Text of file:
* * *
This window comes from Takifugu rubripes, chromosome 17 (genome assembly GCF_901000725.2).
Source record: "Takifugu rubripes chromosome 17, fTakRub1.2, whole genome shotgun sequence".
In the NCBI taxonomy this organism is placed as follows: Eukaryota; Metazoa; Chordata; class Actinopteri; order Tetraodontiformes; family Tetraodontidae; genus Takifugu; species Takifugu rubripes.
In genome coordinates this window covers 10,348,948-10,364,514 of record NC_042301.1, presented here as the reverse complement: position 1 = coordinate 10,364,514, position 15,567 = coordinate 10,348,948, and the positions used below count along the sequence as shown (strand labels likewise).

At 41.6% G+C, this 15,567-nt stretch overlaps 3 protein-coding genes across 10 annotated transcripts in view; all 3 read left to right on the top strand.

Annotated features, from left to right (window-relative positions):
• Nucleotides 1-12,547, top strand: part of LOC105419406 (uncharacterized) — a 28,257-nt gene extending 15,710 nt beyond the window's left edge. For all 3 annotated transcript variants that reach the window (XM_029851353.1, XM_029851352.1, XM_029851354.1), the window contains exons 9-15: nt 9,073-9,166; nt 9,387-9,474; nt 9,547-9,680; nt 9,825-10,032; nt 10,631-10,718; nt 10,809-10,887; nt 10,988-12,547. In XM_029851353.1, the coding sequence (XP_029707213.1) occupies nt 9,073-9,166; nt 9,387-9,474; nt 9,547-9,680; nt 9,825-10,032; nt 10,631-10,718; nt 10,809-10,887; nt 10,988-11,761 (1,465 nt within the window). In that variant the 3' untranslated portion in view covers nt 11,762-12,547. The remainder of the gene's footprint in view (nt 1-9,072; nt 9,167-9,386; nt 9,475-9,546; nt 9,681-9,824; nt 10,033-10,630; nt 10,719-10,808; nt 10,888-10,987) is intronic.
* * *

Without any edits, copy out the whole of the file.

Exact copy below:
This window comes from Takifugu rubripes, chromosome 17 (genome assembly GCF_901000725.2).
Source record: "Takifugu rubripes chromosome 17, fTakRub1.2, whole genome shotgun sequence".
In the NCBI taxonomy this organism is placed as follows: Eukaryota; Metazoa; Chordata; class Actinopteri; order Tetraodontiformes; family Tetraodontidae; genus Takifugu; species Takifugu rubripes.
In genome coordinates this window covers 10,348,948-10,364,514 of record NC_042301.1, presented here as the reverse complement: position 1 = coordinate 10,364,514, position 15,567 = coordinate 10,348,948, and the positions used below count along the sequence as shown (strand labels likewise).

At 41.6% G+C, this 15,567-nt stretch overlaps 3 protein-coding genes across 10 annotated transcripts in view; all 3 read left to right on the top strand.

Annotated features, from left to right (window-relative positions):
• Nucleotides 1-12,547, top strand: part of LOC105419406 (uncharacterized) — a 28,257-nt gene extending 15,710 nt beyond the window's left edge. For all 3 annotated transcript variants that reach the window (XM_029851353.1, XM_029851352.1, XM_029851354.1), the window contains exons 9-15: nt 9,073-9,166; nt 9,387-9,474; nt 9,547-9,680; nt 9,825-10,032; nt 10,631-10,718; nt 10,809-10,887; nt 10,988-12,547. In XM_029851353.1, the coding sequence (XP_029707213.1) occupies nt 9,073-9,166; nt 9,387-9,474; nt 9,547-9,680; nt 9,825-10,032; nt 10,631-10,718; nt 10,809-10,887; nt 10,988-11,761 (1,465 nt within the window). In that variant the 3' untranslated portion in view covers nt 11,762-12,547. The remainder of the gene's footprint in view (nt 1-9,072; nt 9,167-9,386; nt 9,475-9,546; nt 9,681-9,824; nt 10,033-10,630; nt 10,719-10,808; nt 10,888-10,987) is intronic.